If you happen to be in the area on a Sunday, head north to the small rural community of Silverhill for the house concert at The Frog Pond at Blue Moon Farm. Gather around the 200-year-old Cedar Tree and enjoy listening to various folk artists ‘pickin’ and grinnin’ on the front porch. Many of the country’s best songwriters and musicians have performed here with gusto. During the concert, but later in the day, enjoy a traditional ‘covered-dish’ supper. This is when local folks bring various mouth-watering Southern dishes from home to share at a community meal. This is an intimate, private, event for music lovers, so let Bon Voyage check that it's running whilst you are in town and obtain tickets for you.
Distance: 184 miles
Rise early today and watch the sunrise over the Gulf of Mexico before your journey into Mississippi. Fairhope, voted 'The Best Small Town in the USA" by readers of Southern Living Magazine, is worth a stroll. Mooch around the art galleries, boutiques and cafes in what feels like a small town movie set.
Continue south and then head west where you cross Mobile Bay along the Highway 98 Causeway rather than on Interstate 10. There are lots of seafood restaurants along the Causeway, as well as the fascinating Five Rivers Delta Resource Center. Consider a stop at USS Alabama Battleship Park and climb aboard the USS Alabama and the USS Drum, the oldest American submarine on public display.
Referred to as 'Mississippi’s Music City', the people of Meridian are accustomed to tapping toes and clapping hands to the music in the air all year long, thanks to many outdoor music festivals, downtown concerts and bands playing nearly every night at several venues.
You'll also find the Mississippi Arts & Entertainment Experience - The MAX - a $50 million dollar museum highlighting Mississippi artists. The immersive exhibits take you behind the scenes to the humble birthplace of the stars. Explore their cultural influences, glimpse their earliest forms of creative expression and see the raw creative process behind the polished work you know and love.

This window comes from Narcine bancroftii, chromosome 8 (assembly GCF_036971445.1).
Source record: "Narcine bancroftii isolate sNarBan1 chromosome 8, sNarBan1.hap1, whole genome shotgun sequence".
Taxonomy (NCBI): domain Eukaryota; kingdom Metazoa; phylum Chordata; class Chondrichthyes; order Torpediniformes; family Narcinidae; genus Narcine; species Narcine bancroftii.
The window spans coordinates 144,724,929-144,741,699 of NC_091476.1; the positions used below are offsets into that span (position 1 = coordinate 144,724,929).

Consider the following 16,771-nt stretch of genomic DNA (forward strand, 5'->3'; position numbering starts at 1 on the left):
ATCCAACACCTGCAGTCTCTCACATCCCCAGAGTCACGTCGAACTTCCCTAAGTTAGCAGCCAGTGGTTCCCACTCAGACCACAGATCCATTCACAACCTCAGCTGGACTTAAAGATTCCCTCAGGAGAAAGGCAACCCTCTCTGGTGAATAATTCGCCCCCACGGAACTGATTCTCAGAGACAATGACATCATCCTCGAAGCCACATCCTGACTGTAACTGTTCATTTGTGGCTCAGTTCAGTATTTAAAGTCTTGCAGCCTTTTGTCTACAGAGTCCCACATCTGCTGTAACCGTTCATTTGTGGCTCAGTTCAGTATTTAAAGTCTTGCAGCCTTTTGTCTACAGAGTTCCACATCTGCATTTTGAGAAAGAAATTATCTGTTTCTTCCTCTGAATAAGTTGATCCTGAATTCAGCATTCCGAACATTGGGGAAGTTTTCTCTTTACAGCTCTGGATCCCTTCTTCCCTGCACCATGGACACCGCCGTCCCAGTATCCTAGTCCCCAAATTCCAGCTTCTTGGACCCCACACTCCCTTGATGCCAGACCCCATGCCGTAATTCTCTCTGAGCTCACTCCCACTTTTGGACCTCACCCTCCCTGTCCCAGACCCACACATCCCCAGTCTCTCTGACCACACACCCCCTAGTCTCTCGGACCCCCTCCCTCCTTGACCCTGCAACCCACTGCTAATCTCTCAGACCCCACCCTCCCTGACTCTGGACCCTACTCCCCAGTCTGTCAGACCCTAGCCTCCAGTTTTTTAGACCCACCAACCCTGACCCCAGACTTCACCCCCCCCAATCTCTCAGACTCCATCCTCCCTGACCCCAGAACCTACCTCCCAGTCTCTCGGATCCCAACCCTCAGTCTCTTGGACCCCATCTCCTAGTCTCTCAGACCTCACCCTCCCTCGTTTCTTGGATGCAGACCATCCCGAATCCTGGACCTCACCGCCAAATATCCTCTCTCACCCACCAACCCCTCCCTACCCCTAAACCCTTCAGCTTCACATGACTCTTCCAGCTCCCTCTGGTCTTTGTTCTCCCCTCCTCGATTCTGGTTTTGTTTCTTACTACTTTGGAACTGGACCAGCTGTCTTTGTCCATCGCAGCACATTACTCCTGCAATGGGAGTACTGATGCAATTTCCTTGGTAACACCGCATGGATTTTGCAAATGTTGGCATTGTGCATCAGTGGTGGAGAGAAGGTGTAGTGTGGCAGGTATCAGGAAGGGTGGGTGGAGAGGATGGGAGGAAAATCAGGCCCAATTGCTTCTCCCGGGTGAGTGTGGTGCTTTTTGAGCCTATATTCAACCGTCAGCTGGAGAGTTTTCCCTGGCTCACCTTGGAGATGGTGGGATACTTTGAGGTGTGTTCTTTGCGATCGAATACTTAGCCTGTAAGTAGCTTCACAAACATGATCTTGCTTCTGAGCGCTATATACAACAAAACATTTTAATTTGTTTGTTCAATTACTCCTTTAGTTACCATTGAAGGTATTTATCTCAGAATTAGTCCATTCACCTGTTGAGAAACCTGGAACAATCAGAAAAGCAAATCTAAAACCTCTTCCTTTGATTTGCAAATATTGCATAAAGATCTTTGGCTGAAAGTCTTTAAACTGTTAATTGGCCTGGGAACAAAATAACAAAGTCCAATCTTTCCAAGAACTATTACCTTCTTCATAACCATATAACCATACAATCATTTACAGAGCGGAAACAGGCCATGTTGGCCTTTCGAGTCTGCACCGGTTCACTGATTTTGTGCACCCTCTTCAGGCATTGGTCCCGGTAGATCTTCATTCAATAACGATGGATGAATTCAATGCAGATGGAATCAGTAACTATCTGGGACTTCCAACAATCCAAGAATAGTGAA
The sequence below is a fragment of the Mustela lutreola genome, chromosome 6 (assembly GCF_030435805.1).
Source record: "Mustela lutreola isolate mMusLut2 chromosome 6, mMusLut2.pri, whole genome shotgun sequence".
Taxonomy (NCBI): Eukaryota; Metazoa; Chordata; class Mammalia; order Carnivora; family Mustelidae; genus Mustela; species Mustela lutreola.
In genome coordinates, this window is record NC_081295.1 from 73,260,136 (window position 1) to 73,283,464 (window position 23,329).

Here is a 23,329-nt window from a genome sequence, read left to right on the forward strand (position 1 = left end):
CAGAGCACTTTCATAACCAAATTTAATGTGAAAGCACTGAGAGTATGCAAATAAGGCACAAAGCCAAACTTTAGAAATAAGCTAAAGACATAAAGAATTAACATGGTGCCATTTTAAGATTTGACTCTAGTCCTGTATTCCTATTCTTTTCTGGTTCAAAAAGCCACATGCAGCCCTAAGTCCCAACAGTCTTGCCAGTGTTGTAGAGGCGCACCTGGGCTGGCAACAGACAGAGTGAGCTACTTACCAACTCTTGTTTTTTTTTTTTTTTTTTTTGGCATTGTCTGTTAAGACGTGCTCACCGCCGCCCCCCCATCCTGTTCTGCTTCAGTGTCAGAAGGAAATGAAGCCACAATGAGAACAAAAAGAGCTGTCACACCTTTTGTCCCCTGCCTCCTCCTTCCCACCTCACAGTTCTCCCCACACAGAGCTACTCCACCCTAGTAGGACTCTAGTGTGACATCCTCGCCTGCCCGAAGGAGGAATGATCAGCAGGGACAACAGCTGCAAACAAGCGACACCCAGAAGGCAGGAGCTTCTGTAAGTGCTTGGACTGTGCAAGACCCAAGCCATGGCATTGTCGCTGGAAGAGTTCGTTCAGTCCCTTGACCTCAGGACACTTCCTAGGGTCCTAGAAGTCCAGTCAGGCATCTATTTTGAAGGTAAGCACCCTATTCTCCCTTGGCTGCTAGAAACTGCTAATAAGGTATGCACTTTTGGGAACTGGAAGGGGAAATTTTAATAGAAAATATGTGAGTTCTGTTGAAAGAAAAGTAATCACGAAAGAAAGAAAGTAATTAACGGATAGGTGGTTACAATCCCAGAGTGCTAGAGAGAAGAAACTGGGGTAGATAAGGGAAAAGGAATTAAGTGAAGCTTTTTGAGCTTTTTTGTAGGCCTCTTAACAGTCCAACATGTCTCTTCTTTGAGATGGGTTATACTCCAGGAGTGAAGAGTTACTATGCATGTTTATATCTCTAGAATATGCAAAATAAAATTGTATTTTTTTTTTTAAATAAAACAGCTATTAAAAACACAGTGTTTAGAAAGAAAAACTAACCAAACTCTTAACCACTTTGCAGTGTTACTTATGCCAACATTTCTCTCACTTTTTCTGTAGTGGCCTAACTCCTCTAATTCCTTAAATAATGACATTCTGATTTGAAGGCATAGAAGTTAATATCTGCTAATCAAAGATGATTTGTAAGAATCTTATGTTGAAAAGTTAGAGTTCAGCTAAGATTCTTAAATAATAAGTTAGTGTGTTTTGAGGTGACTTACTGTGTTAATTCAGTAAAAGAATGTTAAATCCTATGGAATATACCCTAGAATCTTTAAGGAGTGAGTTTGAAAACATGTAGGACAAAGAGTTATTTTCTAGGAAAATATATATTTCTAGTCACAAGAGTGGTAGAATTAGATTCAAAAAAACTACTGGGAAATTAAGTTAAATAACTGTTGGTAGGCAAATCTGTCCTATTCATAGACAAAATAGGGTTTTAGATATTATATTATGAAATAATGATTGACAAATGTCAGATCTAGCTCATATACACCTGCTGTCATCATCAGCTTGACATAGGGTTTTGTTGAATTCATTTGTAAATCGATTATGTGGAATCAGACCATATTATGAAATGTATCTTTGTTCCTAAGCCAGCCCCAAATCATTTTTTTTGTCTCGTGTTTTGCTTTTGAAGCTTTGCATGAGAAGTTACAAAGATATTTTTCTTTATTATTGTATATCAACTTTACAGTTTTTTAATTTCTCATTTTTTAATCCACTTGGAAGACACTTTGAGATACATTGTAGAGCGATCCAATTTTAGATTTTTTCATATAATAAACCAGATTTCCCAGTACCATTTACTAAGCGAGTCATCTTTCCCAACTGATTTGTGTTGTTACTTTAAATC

Distance: 95 miles
Jimmy Rogers, the' Father of Country Music', also known as “The Singing Brakeman”, was born and raised in the Meridian area. Visit the Jimmy Rodgers Museum before a relatively short drive back into Alabama and the city of Tuscaloosa. Be sure to visit The Alabama Blues Project - located inside the Dinah Washington Cultural Arts Center. This project has gained an international reputation for its work with young musicians and at risk students. It is also major resource centre for Alabama blues.
Tuscaloosa is the birthplace of the ‘Queen of the Blues’, Dinah Washington, you’ll find art exhibits inside the Dinah Washington Cultural Arts Center and the Paul R. Jones Museum one block away. Both are on the Tuscaloosa Civil Rights Trail as the city was pivotal in the civil rights movement in Alabama. A guide to the trail is available at the local Visitor Information Center and at the trail stops.
The Alabama Natural History Museum and the museum dedicated to the legendary American College Football coach, Paul Bear Bryant, also call Tuscaloosa home. As a college town, you'll find lots of music along “The Strip” in Tuscaloosa next to the University of Alabama. The Lookout Rooftop Bar at Hotel Indigo and Temerson Square Arts & Entertainment District, located two blocks away from your hotel, are ideal for music, beer and food...in that order! Temerson Square is a turn of the century refurbished cotton warehouse with a variety of bars and eateries. Just around the corner on University Boulevard, you’ll find Black Warrior Brewing Company where you can taste local craft beers brewed onsite.
Distance: 122 miles
Tupelo is the birthplace of Elvis Presley and home to a memorial that includes his home, a museum and the church where the Presley family attended. Johnnie's Drive-In was a favourite hang-out of Elvis and today you can sit in the booth he always made a beeline for and choose dishes from the original menu. Die hard fans will want to visit the Tupelo Hardware Company where Elvis begged his mother to buy him a shotgun. She refused and to console him, employees of the store let him strum a guitar. Elvis was so enthralled that his mother bought the guitar for him and as they say - the rest is......